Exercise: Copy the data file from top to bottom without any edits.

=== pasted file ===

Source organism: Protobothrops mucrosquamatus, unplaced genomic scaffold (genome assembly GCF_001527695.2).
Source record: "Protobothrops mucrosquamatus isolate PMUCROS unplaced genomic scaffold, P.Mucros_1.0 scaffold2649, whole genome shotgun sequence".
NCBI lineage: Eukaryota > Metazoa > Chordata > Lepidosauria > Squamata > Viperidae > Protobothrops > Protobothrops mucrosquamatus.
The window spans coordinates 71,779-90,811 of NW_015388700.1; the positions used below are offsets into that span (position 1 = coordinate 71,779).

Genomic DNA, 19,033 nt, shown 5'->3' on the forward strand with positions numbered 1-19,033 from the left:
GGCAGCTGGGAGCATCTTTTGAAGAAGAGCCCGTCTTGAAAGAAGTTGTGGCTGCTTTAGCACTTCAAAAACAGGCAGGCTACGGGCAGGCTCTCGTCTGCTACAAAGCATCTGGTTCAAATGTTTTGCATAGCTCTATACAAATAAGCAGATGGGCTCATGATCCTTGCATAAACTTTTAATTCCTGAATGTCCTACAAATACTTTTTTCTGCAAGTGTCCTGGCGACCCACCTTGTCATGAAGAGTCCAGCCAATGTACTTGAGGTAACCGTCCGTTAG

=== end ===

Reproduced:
Source organism: Protobothrops mucrosquamatus, unplaced genomic scaffold (genome assembly GCF_001527695.2).
Source record: "Protobothrops mucrosquamatus isolate PMUCROS unplaced genomic scaffold, P.Mucros_1.0 scaffold2649, whole genome shotgun sequence".
NCBI lineage: Eukaryota > Metazoa > Chordata > Lepidosauria > Squamata > Viperidae > Protobothrops > Protobothrops mucrosquamatus.
The window spans coordinates 71,779-90,811 of NW_015388700.1; the positions used below are offsets into that span (position 1 = coordinate 71,779).

Genomic DNA, 19,033 nt, shown 5'->3' on the forward strand with positions numbered 1-19,033 from the left:
GGCAGCTGGGAGCATCTTTTGAAGAAGAGCCCGTCTTGAAAGAAGTTGTGGCTGCTTTAGCACTTCAAAAACAGGCAGGCTACGGGCAGGCTCTCGTCTGCTACAAAGCATCTGGTTCAAATGTTTTGCATAGCTCTATACAAATAAGCAGATGGGCTCATGATCCTTGCATAAACTTTTAATTCCTGAATGTCCTACAAATACTTTTTTCTGCAAGTGTCCTGGCGACCCACCTTGTCATGAAGAGTCCAGCCAATGTACTTGAGGTAACCGTCCGTTAG